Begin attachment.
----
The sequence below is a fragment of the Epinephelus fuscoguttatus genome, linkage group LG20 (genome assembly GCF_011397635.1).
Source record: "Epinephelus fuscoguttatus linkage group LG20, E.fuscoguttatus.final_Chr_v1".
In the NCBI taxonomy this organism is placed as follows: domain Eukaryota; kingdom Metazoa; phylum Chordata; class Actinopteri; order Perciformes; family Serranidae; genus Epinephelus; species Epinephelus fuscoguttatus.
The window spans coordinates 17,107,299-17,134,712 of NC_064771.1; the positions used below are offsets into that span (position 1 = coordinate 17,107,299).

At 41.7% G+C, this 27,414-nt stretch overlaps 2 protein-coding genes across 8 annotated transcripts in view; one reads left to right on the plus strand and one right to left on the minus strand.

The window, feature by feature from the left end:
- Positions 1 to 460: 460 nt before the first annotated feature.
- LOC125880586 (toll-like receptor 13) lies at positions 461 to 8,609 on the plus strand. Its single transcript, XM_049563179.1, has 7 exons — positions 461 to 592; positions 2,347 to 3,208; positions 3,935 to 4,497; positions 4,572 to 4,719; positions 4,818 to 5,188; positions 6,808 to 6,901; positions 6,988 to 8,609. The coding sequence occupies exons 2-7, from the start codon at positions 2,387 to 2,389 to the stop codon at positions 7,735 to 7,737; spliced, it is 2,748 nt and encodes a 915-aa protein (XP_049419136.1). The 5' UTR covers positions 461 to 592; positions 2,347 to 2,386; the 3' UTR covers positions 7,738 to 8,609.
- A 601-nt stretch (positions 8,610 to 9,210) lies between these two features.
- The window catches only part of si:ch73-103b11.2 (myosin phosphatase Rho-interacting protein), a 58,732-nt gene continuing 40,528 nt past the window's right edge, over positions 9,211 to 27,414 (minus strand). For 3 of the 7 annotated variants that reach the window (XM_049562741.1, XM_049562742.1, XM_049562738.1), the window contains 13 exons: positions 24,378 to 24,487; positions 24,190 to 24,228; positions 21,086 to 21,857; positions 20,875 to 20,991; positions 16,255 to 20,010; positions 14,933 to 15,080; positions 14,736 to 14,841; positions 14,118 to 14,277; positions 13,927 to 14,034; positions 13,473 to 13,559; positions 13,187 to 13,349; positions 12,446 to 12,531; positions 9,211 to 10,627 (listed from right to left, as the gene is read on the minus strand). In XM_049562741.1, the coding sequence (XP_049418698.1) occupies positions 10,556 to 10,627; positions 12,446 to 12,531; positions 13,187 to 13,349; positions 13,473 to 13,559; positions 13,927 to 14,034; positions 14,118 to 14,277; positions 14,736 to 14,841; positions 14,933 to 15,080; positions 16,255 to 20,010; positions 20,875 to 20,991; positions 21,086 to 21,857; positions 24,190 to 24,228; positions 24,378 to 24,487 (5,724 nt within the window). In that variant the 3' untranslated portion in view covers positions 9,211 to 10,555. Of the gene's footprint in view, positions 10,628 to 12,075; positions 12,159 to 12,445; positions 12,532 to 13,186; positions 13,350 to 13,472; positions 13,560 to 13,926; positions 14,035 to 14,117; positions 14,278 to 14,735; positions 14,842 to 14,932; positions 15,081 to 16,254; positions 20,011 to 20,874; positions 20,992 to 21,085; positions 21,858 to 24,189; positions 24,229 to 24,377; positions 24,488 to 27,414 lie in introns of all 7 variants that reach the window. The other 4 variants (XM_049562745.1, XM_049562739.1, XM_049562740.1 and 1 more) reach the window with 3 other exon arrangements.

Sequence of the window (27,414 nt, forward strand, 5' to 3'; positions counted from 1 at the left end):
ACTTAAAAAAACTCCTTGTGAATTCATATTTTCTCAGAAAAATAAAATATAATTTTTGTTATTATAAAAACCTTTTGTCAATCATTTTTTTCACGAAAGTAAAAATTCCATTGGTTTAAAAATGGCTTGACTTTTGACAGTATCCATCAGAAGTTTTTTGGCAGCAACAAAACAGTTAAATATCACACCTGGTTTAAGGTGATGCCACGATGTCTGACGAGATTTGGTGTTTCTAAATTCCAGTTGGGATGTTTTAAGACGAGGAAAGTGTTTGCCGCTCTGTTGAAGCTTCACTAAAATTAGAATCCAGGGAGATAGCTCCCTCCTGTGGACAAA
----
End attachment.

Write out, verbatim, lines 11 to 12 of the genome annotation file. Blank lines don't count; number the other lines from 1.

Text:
Sequence of the window (27,414 nt, forward strand, 5' to 3'; positions counted from 1 at the left end):
ACTTAAAAAAACTCCTTGTGAATTCATATTTTCTCAGAAAAATAAAATATAATTTTTGTTATTATAAAAACCTTTTGTCAATCATTTTTTTCACGAAAGTAAAAATTCCATTGGTTTAAAAATGGCTTGACTTTTGACAGTATCCATCAGAAGTTTTTTGGCAGCAACAAAACAGTTAAATATCACACCTGGTTTAAGGTGATGCCACGATGTCTGACGAGATTTGGTGTTTCTAAATTCCAGTTGGGATGTTTTAAGACGAGGAAAGTGTTTGCCGCTCTGTTGAAGCTTCACTAAAATTAGAATCCAGGGAGATAGCTCCCTCCTGTGGACAAA